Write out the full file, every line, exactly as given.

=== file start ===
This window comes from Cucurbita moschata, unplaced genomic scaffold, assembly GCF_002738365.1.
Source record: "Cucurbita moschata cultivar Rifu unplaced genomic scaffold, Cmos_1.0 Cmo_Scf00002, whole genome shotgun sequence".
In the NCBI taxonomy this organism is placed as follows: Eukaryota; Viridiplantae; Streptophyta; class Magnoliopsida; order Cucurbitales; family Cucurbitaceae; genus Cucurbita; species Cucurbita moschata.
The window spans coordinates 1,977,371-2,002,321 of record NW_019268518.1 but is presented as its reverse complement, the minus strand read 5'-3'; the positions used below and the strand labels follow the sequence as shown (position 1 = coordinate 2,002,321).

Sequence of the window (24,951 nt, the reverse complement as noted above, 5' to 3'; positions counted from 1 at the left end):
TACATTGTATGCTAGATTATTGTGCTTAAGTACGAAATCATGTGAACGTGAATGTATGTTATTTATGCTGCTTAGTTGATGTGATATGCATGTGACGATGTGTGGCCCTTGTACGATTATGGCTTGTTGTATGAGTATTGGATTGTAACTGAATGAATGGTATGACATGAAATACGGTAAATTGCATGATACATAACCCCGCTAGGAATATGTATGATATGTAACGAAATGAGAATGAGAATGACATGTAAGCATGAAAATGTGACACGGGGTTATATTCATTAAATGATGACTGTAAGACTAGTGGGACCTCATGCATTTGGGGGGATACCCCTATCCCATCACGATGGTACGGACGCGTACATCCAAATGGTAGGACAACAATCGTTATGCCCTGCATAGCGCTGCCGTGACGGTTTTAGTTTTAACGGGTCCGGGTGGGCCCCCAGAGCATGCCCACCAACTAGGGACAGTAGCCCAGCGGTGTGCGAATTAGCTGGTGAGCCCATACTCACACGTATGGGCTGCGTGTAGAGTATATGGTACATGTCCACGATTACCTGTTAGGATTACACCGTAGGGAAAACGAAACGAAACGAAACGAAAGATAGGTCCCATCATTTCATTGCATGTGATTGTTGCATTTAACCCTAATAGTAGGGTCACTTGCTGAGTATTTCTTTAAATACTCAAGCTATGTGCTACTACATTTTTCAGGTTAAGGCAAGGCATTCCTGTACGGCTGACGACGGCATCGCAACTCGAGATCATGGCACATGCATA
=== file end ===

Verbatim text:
This window comes from Cucurbita moschata, unplaced genomic scaffold, assembly GCF_002738365.1.
Source record: "Cucurbita moschata cultivar Rifu unplaced genomic scaffold, Cmos_1.0 Cmo_Scf00002, whole genome shotgun sequence".
In the NCBI taxonomy this organism is placed as follows: Eukaryota; Viridiplantae; Streptophyta; class Magnoliopsida; order Cucurbitales; family Cucurbitaceae; genus Cucurbita; species Cucurbita moschata.
The window spans coordinates 1,977,371-2,002,321 of record NW_019268518.1 but is presented as its reverse complement, the minus strand read 5'-3'; the positions used below and the strand labels follow the sequence as shown (position 1 = coordinate 2,002,321).

Sequence of the window (24,951 nt, the reverse complement as noted above, 5' to 3'; positions counted from 1 at the left end):
TACATTGTATGCTAGATTATTGTGCTTAAGTACGAAATCATGTGAACGTGAATGTATGTTATTTATGCTGCTTAGTTGATGTGATATGCATGTGACGATGTGTGGCCCTTGTACGATTATGGCTTGTTGTATGAGTATTGGATTGTAACTGAATGAATGGTATGACATGAAATACGGTAAATTGCATGATACATAACCCCGCTAGGAATATGTATGATATGTAACGAAATGAGAATGAGAATGACATGTAAGCATGAAAATGTGACACGGGGTTATATTCATTAAATGATGACTGTAAGACTAGTGGGACCTCATGCATTTGGGGGGATACCCCTATCCCATCACGATGGTACGGACGCGTACATCCAAATGGTAGGACAACAATCGTTATGCCCTGCATAGCGCTGCCGTGACGGTTTTAGTTTTAACGGGTCCGGGTGGGCCCCCAGAGCATGCCCACCAACTAGGGACAGTAGCCCAGCGGTGTGCGAATTAGCTGGTGAGCCCATACTCACACGTATGGGCTGCGTGTAGAGTATATGGTACATGTCCACGATTACCTGTTAGGATTACACCGTAGGGAAAACGAAACGAAACGAAACGAAAGATAGGTCCCATCATTTCATTGCATGTGATTGTTGCATTTAACCCTAATAGTAGGGTCACTTGCTGAGTATTTCTTTAAATACTCAAGCTATGTGCTACTACATTTTTCAGGTTAAGGCAAGGCATTCCTGTACGGCTGACGACGGCATCGCAACTCGAGATCATGGCACATGCATA